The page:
There are 6500 species of reptiles alive today. These include the lepidosaurs (snakes, lizards and the tuatara), the crocodilians (crocodiles, alligators and gavials) and the turtles).


The first turtles were Proganochelys and Proterocheris from the Late Triassic. Turtles have the anapsid type skull. The jaws are toothless, and turtles have a horny beak that is used for snipping plants or insect cuticles. The turtle shell (the carapace) is the most characteristic feature; it serves as a from of protection.


The lepidosaurs are the most diverse group of reptiles alive today. The first lepidosaurs were the sphenodontians, ancestors of the living tuatara, Sphenodon. The lepidosaurs radiated during the Jurassic, with the appearance of lizards in the Mid Jurassic, and snakes in the Early Cretaceous. Snakes and lizards live worldwide, although most abundantly in tropical regions. The tuatara is resticted to New Zealand, and it is often called a 'living fossil'.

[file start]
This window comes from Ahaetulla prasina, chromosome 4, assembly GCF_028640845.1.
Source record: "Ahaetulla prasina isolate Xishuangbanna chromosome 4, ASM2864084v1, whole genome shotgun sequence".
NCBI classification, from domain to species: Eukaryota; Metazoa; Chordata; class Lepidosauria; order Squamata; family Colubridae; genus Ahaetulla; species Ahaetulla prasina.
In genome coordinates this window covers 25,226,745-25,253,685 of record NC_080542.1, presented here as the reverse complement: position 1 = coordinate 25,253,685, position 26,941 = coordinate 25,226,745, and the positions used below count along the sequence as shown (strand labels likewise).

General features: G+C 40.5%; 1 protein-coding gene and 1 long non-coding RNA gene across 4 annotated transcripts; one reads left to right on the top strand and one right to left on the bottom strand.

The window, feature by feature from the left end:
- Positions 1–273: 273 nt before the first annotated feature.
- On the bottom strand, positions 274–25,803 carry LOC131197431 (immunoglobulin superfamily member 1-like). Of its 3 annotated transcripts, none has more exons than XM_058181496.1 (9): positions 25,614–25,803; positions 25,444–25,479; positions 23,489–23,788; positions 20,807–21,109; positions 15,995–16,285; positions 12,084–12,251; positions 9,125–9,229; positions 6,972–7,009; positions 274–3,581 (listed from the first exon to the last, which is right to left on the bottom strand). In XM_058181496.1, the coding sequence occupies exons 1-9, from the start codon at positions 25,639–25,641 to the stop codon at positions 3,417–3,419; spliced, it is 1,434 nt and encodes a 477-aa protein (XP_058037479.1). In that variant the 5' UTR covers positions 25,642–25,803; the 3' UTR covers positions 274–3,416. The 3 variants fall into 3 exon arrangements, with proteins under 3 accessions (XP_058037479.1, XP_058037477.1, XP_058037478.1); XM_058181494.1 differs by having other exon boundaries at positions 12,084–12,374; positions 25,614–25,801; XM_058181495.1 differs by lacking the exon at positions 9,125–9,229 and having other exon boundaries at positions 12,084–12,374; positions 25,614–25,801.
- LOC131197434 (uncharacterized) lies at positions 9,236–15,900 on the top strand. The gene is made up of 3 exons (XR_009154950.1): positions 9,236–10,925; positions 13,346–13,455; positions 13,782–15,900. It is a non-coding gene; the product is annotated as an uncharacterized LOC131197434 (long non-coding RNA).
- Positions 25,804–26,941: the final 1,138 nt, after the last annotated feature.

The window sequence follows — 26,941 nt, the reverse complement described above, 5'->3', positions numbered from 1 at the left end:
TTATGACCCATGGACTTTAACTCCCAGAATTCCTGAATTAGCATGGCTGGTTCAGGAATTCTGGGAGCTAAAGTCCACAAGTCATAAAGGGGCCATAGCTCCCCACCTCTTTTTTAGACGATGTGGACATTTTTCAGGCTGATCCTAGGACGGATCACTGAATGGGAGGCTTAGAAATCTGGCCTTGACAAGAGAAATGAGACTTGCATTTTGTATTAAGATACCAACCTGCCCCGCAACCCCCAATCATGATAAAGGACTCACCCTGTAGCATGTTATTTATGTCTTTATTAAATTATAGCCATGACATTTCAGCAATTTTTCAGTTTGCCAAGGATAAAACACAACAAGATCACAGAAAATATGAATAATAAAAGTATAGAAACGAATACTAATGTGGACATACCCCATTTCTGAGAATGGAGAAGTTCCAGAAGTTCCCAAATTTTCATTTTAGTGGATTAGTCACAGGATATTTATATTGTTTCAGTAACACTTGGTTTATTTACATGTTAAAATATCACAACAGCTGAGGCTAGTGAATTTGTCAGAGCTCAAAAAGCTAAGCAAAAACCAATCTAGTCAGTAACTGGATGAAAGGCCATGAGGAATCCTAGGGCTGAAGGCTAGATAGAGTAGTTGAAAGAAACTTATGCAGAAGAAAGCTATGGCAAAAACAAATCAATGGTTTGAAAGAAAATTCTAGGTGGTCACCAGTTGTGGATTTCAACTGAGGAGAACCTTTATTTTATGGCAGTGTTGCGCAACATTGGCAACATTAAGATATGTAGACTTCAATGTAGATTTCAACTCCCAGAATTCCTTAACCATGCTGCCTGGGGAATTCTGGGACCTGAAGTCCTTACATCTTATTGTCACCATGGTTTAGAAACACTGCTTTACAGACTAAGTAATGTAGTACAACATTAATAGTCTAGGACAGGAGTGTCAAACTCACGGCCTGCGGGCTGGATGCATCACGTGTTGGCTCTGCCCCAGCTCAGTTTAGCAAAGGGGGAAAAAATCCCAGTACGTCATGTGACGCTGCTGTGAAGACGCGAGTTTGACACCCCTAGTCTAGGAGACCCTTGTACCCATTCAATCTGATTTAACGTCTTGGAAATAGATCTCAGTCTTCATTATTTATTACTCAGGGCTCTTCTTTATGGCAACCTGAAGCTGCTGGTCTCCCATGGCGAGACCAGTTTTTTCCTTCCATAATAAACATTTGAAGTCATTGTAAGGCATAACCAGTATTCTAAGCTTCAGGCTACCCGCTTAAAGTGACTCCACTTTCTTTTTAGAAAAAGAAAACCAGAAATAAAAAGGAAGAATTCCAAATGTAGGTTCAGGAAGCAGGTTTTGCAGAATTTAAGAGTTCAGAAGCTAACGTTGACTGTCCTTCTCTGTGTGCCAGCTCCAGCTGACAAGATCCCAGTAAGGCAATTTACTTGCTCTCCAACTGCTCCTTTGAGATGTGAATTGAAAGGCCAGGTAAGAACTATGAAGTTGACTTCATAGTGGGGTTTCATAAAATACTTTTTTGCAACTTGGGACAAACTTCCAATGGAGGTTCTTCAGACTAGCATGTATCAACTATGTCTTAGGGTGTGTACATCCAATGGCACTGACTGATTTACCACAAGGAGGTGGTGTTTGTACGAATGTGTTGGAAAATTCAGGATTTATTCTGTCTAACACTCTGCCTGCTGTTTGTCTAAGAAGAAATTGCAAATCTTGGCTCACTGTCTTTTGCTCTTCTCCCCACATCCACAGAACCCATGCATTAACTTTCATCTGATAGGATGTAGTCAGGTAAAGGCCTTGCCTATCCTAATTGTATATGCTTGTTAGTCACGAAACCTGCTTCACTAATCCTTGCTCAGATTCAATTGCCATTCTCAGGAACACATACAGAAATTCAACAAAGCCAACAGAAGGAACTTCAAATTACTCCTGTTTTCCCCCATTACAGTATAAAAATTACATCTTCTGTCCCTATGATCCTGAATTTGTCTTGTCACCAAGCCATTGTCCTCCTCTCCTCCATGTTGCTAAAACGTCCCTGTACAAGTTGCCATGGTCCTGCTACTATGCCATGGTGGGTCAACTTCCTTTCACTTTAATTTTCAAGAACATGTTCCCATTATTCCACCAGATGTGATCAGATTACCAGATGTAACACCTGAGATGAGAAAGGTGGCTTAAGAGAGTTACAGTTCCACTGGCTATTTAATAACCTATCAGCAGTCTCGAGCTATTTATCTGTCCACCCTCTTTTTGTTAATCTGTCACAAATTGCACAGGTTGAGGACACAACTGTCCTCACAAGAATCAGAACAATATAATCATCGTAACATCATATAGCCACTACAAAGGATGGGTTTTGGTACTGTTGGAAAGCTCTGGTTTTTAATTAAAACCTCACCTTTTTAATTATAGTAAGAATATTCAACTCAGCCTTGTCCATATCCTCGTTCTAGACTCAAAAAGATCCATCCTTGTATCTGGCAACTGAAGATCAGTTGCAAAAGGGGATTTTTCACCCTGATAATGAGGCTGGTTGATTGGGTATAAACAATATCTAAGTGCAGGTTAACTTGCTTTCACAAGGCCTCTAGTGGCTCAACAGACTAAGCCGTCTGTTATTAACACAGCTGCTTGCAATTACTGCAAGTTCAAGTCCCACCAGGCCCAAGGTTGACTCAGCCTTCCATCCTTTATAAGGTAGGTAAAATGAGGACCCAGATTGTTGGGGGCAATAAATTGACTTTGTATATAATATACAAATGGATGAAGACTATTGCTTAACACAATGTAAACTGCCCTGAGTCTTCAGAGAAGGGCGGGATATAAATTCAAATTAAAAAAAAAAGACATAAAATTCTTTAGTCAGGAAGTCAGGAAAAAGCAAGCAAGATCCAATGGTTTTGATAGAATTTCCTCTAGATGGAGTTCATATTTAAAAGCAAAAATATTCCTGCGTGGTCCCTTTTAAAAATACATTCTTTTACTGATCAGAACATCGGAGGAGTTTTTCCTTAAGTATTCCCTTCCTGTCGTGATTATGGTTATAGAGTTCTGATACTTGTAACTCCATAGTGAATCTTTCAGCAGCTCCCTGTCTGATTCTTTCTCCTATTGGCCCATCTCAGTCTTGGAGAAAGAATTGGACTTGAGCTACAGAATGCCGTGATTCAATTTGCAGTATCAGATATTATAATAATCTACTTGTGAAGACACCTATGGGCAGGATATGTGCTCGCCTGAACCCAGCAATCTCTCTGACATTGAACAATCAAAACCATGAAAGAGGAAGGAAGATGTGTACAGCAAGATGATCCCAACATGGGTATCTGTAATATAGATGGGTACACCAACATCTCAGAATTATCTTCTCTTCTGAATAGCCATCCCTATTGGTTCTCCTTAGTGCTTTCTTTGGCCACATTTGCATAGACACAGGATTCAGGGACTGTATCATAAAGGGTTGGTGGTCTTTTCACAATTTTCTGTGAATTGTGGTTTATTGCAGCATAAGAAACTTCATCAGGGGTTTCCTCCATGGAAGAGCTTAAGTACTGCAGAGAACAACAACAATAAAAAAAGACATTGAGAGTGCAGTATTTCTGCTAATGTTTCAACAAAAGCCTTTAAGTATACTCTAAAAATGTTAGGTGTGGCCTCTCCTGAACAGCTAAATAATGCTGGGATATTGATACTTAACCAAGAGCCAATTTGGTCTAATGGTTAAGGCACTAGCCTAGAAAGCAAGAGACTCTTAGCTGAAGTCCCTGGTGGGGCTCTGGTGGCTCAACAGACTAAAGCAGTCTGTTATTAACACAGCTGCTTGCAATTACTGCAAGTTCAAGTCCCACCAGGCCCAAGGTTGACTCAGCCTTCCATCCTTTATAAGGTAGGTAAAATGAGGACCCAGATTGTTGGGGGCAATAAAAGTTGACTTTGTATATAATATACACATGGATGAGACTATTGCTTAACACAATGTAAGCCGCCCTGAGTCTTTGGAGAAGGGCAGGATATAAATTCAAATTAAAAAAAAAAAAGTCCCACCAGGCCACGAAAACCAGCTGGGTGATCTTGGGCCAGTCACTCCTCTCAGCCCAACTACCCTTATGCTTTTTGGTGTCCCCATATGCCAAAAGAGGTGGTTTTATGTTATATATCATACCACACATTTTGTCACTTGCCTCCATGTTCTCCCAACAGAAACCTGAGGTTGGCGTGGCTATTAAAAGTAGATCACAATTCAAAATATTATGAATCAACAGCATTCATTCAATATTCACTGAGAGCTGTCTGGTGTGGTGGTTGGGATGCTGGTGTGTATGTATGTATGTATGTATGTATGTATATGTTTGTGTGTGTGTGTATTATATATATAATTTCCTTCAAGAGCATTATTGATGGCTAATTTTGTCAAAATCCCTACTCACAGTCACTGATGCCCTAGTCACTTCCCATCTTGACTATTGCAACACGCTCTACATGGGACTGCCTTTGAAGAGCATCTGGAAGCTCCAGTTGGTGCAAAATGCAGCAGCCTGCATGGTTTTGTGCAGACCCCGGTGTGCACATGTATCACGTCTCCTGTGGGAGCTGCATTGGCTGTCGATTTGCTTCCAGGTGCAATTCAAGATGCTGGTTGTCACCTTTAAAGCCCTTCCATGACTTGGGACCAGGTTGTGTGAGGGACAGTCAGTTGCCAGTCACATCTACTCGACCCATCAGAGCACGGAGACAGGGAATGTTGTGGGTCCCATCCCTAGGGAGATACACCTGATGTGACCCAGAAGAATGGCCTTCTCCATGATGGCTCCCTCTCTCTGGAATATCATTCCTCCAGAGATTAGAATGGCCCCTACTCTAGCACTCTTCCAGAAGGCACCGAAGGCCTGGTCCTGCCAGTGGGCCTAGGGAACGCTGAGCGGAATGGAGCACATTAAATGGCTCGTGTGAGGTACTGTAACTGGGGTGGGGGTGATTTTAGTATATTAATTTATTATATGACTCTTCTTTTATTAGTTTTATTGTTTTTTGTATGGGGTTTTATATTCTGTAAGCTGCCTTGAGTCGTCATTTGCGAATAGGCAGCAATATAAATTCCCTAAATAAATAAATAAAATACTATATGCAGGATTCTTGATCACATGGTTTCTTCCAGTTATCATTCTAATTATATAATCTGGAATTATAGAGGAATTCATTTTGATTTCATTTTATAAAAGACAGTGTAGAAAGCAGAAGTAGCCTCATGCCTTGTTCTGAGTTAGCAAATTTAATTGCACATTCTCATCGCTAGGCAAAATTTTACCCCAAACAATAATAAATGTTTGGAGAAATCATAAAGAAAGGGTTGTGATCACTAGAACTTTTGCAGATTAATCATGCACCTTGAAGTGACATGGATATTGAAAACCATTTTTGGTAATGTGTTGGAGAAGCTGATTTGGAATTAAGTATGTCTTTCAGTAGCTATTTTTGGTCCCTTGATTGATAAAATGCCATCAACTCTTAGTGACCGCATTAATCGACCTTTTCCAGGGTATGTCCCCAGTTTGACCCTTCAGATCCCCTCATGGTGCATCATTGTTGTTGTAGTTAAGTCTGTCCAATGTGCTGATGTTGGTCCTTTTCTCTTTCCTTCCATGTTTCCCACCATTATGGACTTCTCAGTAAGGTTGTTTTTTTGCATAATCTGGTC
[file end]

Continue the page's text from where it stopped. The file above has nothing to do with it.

Skeleton of a Boa Constrictor


Crocodilians arose in the Late Triassic. At that time, they were small, bipedal insect-eaters. More typical aquatic forms appeared in the Early Jurassic, and Mesozoic forms diversified on land, in lakes and rivers, and in the sea. There was a further diversification of crocodilians during the Tertiary, but today only some 15 species remain - the alligators, crocodiles, and gavials - well known from tropical regions around the world.

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